Patterson said the new rule was not about boosting Trump, but about adhering to the Republican National Committee’s rules on allocating delegates and creating an environment where more of the party’s leading candidates believe the it is worth campaigning there – taking into account the chance of winning. some delegates in a statewide proportional system were more attractive than in the previous format, in which contenders had to finish among the top two candidates in individual congressional districts to leave the state with congressional delegates.
“We immediately saw, as soon as we made this rule change, multiple candidates saying, ‘We want to be at your convention,’” Patterson said. “They’re playing in California now. The possibility of walking away from a Super Tuesday with a percentage of delegates is very exciting for many of these candidates.”
According to her, complaints about the new system were limited to ‘really one camp’.
“Certainly, if you’re in first or second place and you would walk away with a few delegates, I understand,” she said. “But it is our job to ensure that this is a fair process for all candidates entering this race.”
DeSantis’ campaign declined to comment, as did representatives of other major Republican Party presidential campaigns.
The rules for the delegations will be finalized on the last day of the convention — Oct. 1, which also happens to be the deadline to submit any changes to the RNC, Patterson said.
The convention will be well attended by GOP primary candidates. In addition to Trump and DeSantis, South Carolina Sen. Tim Scott and businessman Vivek Ramaswamy will speak, and Patterson hinted at more announcements in the coming days.
“There is no playing favorites in this whole process,” she said. “And as you can see from the candidates coming to our convention who are not named Donald Trump, they feel like this is an opportunity for them too.”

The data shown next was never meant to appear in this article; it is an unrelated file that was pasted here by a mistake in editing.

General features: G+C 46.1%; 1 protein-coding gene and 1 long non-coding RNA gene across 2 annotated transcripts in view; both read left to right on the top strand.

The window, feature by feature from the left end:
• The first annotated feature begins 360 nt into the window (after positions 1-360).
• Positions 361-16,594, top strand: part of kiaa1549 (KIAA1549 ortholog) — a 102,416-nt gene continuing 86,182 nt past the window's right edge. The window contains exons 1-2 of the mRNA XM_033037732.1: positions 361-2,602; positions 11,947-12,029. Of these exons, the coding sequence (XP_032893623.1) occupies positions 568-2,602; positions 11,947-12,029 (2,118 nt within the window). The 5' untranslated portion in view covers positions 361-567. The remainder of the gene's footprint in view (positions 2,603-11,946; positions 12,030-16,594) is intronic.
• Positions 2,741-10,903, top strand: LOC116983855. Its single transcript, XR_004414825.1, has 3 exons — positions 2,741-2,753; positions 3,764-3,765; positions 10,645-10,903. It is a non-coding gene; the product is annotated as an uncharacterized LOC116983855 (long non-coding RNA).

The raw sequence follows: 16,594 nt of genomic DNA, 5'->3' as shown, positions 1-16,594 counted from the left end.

Yet a recent study from the University of California-Berkeley Institute of Governmental Studies and the Los Angeles Times showed how the new rules could be very beneficial to Trump. The poll showed Trump is on track to capture all of the state’s massive delegations — the largest in the country — under the new rule, as 55% of likely Republican voters in the state planned to vote for him . Only 16% supported DeSantis.
It’s a huge reversal from a February survey by the same pollster, which showed DeSantis leading Trump by 8 points.
Ahead of his campaign, DeSantis’ allies signaled that part of their strategy is to pay early attention to states that will vote in March and beyond, in hopes of building delegates who will outlast them in the long run Trump.
Trump’s campaign adviser described DeSantis’ efforts as “the participation trophy strategy.”
California isn’t the only place where such a battle is underway. In Nevada, a critical state for early voting, two campaigns have made accusations that the controversial process is being driven by an effort to benefit Trump, NBC News reported last week. The Trump campaign and the state Republican Party chairman strongly opposed the accusation, with the former saying it amounted to an excuse for DeSantis’ underperformance.
Back in California, Patterson is preparing for a convention that would certainly be more lively than the gatherings of recent years.
“This puts us in a unique position where candidates are working very hard, not just for a fundraiser in California, because that’s what we’re used to, but to actually earn our votes,” she said. “And that is exciting.”
This article was originally published on NBCNews.com